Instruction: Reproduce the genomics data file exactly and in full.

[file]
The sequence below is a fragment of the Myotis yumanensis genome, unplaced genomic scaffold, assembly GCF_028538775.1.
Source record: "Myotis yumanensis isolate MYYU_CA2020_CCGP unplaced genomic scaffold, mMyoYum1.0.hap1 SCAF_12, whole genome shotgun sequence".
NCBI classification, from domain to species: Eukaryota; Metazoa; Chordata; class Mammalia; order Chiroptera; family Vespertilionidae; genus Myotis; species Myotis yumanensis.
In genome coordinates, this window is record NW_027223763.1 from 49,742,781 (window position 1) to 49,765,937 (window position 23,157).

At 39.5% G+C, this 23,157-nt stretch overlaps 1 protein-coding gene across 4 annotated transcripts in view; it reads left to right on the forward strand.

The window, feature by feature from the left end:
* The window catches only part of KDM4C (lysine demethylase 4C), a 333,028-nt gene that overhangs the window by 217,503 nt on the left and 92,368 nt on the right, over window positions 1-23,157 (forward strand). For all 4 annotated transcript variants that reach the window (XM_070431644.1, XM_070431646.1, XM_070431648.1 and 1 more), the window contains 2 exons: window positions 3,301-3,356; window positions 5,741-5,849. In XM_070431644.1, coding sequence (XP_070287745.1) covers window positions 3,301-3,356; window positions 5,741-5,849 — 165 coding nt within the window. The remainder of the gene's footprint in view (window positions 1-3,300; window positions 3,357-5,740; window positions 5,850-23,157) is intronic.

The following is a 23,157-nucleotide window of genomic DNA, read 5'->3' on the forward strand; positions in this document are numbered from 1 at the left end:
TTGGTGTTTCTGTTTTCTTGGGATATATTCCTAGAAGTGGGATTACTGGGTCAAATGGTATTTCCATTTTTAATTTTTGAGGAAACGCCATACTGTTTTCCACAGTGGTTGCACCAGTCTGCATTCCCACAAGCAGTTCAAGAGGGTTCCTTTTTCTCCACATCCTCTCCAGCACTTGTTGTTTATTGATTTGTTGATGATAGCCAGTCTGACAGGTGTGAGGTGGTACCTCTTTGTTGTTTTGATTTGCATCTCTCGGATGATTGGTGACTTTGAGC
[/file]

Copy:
The sequence below is a fragment of the Myotis yumanensis genome, unplaced genomic scaffold, assembly GCF_028538775.1.
Source record: "Myotis yumanensis isolate MYYU_CA2020_CCGP unplaced genomic scaffold, mMyoYum1.0.hap1 SCAF_12, whole genome shotgun sequence".
NCBI classification, from domain to species: Eukaryota; Metazoa; Chordata; class Mammalia; order Chiroptera; family Vespertilionidae; genus Myotis; species Myotis yumanensis.
In genome coordinates, this window is record NW_027223763.1 from 49,742,781 (window position 1) to 49,765,937 (window position 23,157).

At 39.5% G+C, this 23,157-nt stretch overlaps 1 protein-coding gene across 4 annotated transcripts in view; it reads left to right on the forward strand.

The window, feature by feature from the left end:
* The window catches only part of KDM4C (lysine demethylase 4C), a 333,028-nt gene that overhangs the window by 217,503 nt on the left and 92,368 nt on the right, over window positions 1-23,157 (forward strand). For all 4 annotated transcript variants that reach the window (XM_070431644.1, XM_070431646.1, XM_070431648.1 and 1 more), the window contains 2 exons: window positions 3,301-3,356; window positions 5,741-5,849. In XM_070431644.1, coding sequence (XP_070287745.1) covers window positions 3,301-3,356; window positions 5,741-5,849 — 165 coding nt within the window. The remainder of the gene's footprint in view (window positions 1-3,300; window positions 3,357-5,740; window positions 5,850-23,157) is intronic.

The following is a 23,157-nucleotide window of genomic DNA, read 5'->3' on the forward strand; positions in this document are numbered from 1 at the left end:
TTGGTGTTTCTGTTTTCTTGGGATATATTCCTAGAAGTGGGATTACTGGGTCAAATGGTATTTCCATTTTTAATTTTTGAGGAAACGCCATACTGTTTTCCACAGTGGTTGCACCAGTCTGCATTCCCACAAGCAGTTCAAGAGGGTTCCTTTTTCTCCACATCCTCTCCAGCACTTGTTGTTTATTGATTTGTTGATGATAGCCAGTCTGACAGGTGTGAGGTGGTACCTCTTTGTTGTTTTGATTTGCATCTCTCGGATGATTGGTGACTTTGAGC